Class Wars: No New Hope
Russell Brand struck a nerve recently. Whether you agree with him or not, we saw a surge in Britain’s top form of political activism, sharing videos on Facebook. Russell was able to bring people to the point of radical politics but then, through no fault of his own, everyone was surrounded by a forest of annoying points and had no idea how to proceed with their newly realised outrage. For me, Russell Brand revealed that we tend to be able to identify problems but are at a loss when it comes to confronting them given how entrenched the problems are.
In terms of identifying the problem, Russell Brand was looking at the tip of a rapidly melting iceberg, and that was the concentration of wealth. This is where Russell didn’t go far enough in his rhetoric in identifying the divisions in the class system as the cause of many of the ills plaguing people.
The working classes are being hit hard by the austerity that’s deemed necessary by ruling classes in order to maintain the economic system in which we live. The idea of austerity seems to imply that people having the decadent desire to eat and not freeze to death in their homes somehow caused the financial crisis, and not the contradictions and structures of global capitalism.
George Osborne recently said that Britain needs a return to the can-do attitude of Victorian era Britain. I don’t so much think it’s the can-do attitude that appeals to him but the class system of a Charles Dickens novel as a horde of street orphans are a potential welcome boost to job numbers.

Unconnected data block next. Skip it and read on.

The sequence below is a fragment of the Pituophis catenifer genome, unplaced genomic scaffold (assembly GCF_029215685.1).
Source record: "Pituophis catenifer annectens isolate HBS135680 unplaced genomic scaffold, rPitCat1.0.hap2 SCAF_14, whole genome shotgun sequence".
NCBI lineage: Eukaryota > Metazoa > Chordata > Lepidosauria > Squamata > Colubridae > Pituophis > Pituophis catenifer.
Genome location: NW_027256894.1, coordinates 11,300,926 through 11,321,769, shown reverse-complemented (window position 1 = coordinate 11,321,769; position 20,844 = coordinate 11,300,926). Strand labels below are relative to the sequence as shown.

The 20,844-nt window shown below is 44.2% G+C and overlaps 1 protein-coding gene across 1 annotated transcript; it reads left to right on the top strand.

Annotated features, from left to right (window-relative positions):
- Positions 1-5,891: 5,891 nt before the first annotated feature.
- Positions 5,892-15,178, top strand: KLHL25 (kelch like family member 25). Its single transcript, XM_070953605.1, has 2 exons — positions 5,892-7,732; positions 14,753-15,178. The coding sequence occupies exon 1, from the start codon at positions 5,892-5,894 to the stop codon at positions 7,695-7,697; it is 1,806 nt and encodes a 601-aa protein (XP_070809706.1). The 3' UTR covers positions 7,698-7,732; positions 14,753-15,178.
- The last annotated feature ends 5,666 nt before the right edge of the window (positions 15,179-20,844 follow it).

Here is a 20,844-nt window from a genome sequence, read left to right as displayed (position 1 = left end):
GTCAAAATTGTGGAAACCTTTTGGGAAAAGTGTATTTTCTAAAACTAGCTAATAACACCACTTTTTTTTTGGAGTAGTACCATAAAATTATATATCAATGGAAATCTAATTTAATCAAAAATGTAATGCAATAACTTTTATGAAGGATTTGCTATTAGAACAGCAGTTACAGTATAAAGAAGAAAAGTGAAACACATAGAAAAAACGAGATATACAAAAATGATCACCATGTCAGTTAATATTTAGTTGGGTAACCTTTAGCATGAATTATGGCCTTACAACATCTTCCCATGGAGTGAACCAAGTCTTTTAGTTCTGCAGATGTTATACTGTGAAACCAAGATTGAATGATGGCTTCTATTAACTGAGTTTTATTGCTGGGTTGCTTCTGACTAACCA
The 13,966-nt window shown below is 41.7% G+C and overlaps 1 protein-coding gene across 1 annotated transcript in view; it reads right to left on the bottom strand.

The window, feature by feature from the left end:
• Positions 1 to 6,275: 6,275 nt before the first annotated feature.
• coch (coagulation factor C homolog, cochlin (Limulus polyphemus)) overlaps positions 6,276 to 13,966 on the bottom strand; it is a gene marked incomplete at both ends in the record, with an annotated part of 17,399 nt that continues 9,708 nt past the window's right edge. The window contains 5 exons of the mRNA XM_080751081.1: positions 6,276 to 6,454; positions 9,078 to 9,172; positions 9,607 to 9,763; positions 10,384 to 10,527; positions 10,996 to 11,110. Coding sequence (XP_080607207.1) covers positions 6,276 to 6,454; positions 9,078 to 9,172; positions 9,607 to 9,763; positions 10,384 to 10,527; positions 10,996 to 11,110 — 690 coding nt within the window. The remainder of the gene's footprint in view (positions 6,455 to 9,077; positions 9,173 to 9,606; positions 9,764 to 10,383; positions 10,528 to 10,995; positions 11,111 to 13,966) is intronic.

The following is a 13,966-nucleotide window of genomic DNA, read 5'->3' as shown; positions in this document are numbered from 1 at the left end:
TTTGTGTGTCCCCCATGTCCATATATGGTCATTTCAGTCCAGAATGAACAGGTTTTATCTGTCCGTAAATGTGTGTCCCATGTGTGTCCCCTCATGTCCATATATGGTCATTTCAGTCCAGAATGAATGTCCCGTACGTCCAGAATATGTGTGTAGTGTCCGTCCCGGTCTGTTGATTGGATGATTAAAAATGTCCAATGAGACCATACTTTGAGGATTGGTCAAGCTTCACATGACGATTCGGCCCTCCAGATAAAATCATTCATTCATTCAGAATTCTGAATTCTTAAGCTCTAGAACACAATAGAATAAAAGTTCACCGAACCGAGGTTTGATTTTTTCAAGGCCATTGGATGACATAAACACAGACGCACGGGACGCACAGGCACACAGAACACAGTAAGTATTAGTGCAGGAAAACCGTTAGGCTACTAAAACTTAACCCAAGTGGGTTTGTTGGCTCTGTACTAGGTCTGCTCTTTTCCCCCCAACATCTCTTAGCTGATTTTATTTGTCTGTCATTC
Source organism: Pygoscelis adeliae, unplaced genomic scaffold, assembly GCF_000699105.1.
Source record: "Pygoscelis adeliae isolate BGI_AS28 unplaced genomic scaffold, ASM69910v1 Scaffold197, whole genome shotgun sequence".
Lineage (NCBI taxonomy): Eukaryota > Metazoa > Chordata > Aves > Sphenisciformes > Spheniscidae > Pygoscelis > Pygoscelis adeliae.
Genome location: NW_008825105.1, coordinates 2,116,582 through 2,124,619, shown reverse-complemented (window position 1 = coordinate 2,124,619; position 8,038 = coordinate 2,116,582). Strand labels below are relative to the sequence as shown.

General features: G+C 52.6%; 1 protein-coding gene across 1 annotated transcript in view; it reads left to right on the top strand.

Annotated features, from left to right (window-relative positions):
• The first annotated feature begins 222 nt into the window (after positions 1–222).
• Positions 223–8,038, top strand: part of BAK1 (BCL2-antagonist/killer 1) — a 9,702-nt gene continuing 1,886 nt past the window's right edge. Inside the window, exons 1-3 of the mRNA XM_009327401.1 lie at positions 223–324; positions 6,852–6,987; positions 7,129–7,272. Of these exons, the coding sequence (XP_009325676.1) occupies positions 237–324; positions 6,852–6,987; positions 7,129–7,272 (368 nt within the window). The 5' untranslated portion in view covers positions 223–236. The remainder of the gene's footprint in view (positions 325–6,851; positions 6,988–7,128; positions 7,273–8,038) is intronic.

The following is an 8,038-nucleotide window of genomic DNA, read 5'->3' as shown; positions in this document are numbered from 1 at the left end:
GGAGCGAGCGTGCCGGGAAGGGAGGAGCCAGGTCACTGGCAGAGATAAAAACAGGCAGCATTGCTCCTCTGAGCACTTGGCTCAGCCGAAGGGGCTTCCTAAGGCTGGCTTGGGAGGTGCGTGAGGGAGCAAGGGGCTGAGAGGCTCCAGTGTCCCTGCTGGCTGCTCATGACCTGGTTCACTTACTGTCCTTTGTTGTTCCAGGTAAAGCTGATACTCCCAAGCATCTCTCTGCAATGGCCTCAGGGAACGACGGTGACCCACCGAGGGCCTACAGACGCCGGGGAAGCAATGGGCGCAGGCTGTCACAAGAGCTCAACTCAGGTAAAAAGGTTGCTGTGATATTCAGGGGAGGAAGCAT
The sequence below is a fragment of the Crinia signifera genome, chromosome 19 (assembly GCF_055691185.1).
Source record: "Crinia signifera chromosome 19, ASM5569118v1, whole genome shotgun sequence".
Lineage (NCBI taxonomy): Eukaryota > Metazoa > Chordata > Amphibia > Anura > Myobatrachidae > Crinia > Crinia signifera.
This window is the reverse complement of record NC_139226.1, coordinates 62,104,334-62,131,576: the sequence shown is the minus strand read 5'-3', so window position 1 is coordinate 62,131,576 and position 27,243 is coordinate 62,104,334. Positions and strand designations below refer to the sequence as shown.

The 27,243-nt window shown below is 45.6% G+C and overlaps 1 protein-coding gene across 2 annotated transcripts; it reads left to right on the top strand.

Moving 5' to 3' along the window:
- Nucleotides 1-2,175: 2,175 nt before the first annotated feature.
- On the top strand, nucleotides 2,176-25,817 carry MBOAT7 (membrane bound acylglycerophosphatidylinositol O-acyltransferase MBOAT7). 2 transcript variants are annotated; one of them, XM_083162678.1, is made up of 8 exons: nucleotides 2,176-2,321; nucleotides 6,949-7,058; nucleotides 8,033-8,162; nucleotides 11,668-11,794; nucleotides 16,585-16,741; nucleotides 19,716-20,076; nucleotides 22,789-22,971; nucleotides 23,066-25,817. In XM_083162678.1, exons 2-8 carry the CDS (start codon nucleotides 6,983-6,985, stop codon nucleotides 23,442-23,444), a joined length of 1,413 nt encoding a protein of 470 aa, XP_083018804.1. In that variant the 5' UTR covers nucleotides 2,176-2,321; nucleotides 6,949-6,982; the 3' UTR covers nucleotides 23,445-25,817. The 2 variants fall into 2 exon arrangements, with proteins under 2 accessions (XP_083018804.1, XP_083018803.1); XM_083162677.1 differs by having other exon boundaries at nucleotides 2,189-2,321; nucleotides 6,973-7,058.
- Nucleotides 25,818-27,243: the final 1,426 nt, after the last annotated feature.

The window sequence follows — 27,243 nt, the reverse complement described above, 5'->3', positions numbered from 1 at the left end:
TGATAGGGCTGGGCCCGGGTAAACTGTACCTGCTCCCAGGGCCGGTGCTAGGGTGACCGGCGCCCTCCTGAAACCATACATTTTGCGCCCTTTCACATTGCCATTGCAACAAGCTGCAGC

We are actually seeing the realisation of the neo-Victorian dream of Cameron and Osborne. The heightened economic and social poverty of the bygone era is reflected today as someone who has recently lost their job can, on their way to the job centre walk past a recently closed library and a bustling food bank; this is before returning to their freezing home to be greeted by an ever increasing energy bill. Whilst this happens bankers are given massive bonuses. And who says life isn’t fair?
Working class votes are becoming as useless as they were in the day of Queen Victoria, as the only body close to government willing to listen to them are GCHQ. Many would say we can address these issues by voting, but Russell Brand certainly had the right idea when he said he didn’t vote. A lot of people will say that Labour is the best that the left and the working class have, and in some respects this is true, but only because the alternatives are effectively heartless super villains. Labour did rule from 1997-2010, overseeing wars in Iraq and Afghanistan whilst beginning a creeping privatisation of the NHS with their private finance initiative. Labour leader Ed Miliband has said he wants to make capitalism work for working people, despite the fact that working people are the ones who are exploited in a capitalist system. Even saying this, Miliband is still branded ‘Red Ed’ and a Marxist by elements of the British press due to the persisting idea that Labour are a leftist party and not just another neo-liberal group.
It would be wonderful if Labour was a genuine alternative but the reality is that they would still champion free markets and continue the boom and bust cycle of capitalism that keeps the wealth divided as it is.
So, the problems can be identified, even if they’re not accepted as problems by everyone. But once you’ve identified the problems you can do little more than shrug. The problems do have a tendency of massively outnumbering the solutions. If you can’t vote effectively in a democracy, how do you change the political landscape? That’s the problem with this sort of political analysis; it says what it believes to be the problems but can’t really offer any real solutions, and that’s incredibly frustrating. Simply calling for revolution seems redundant if the voice of the opinion is not willing to do anything themselves and fails to offer a means of revolution. Often when someone like Russell Brand manages to tap into a vein of discontent, the discontented often find themselves with no viable options for an outlet. What is effectively needed then to attempt to solve or alleviate the problems highlighted in this article is a vehicle that dissatisfied masses can use to improve their situation, at this current moment in time there appears to be very little hope of one appearing.